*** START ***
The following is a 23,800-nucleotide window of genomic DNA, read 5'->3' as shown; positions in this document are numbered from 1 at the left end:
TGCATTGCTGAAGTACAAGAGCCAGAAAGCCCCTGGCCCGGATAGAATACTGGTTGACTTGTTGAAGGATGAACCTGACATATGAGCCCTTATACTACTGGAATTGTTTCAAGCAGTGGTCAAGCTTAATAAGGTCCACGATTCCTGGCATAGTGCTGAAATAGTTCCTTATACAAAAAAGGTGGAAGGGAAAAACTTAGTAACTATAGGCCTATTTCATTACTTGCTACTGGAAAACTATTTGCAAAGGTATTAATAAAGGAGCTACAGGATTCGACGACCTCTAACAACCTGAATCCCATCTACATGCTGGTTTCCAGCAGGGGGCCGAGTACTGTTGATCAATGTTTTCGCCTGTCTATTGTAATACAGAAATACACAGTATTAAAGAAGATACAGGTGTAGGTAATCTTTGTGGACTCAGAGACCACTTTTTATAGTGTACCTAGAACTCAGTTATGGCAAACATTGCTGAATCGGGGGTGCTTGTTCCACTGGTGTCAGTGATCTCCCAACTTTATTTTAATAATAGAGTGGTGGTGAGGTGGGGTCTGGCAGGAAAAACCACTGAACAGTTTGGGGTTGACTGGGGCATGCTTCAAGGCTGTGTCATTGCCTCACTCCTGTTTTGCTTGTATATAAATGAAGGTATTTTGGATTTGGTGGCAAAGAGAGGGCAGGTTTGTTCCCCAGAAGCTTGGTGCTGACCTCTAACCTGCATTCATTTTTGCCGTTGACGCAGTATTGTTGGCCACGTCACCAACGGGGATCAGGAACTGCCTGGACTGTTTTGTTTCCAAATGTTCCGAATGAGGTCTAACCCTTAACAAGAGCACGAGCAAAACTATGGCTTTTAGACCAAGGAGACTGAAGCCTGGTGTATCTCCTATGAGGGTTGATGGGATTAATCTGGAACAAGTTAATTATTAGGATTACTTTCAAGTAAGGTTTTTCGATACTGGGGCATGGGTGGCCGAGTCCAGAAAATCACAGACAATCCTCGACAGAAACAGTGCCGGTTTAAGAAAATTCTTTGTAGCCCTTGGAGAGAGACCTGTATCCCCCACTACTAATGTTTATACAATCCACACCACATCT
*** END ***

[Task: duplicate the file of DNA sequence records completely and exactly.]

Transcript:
The following is a 23,800-nucleotide window of genomic DNA, read 5'->3' as shown; positions in this document are numbered from 1 at the left end:
TGCATTGCTGAAGTACAAGAGCCAGAAAGCCCCTGGCCCGGATAGAATACTGGTTGACTTGTTGAAGGATGAACCTGACATATGAGCCCTTATACTACTGGAATTGTTTCAAGCAGTGGTCAAGCTTAATAAGGTCCACGATTCCTGGCATAGTGCTGAAATAGTTCCTTATACAAAAAAGGTGGAAGGGAAAAACTTAGTAACTATAGGCCTATTTCATTACTTGCTACTGGAAAACTATTTGCAAAGGTATTAATAAAGGAGCTACAGGATTCGACGACCTCTAACAACCTGAATCCCATCTACATGCTGGTTTCCAGCAGGGGGCCGAGTACTGTTGATCAATGTTTTCGCCTGTCTATTGTAATACAGAAATACACAGTATTAAAGAAGATACAGGTGTAGGTAATCTTTGTGGACTCAGAGACCACTTTTTATAGTGTACCTAGAACTCAGTTATGGCAAACATTGCTGAATCGGGGGTGCTTGTTCCACTGGTGTCAGTGATCTCCCAACTTTATTTTAATAATAGAGTGGTGGTGAGGTGGGGTCTGGCAGGAAAAACCACTGAACAGTTTGGGGTTGACTGGGGCATGCTTCAAGGCTGTGTCATTGCCTCACTCCTGTTTTGCTTGTATATAAATGAAGGTATTTTGGATTTGGTGGCAAAGAGAGGGCAGGTTTGTTCCCCAGAAGCTTGGTGCTGACCTCTAACCTGCATTCATTTTTGCCGTTGACGCAGTATTGTTGGCCACGTCACCAACGGGGATCAGGAACTGCCTGGACTGTTTTGTTTCCAAATGTTCCGAATGAGGTCTAACCCTTAACAAGAGCACGAGCAAAACTATGGCTTTTAGACCAAGGAGACTGAAGCCTGGTGTATCTCCTATGAGGGTTGATGGGATTAATCTGGAACAAGTTAATTATTAGGATTACTTTCAAGTAAGGTTTTTCGATACTGGGGCATGGGTGGCCGAGTCCAGAAAATCACAGACAATCCTCGACAGAAACAGTGCCGGTTTAAGAAAATTCTTTGTAGCCCTTGGAGAGAGACCTGTATCCCCCACTACTAATGTTTATACAATCCACACCACATCT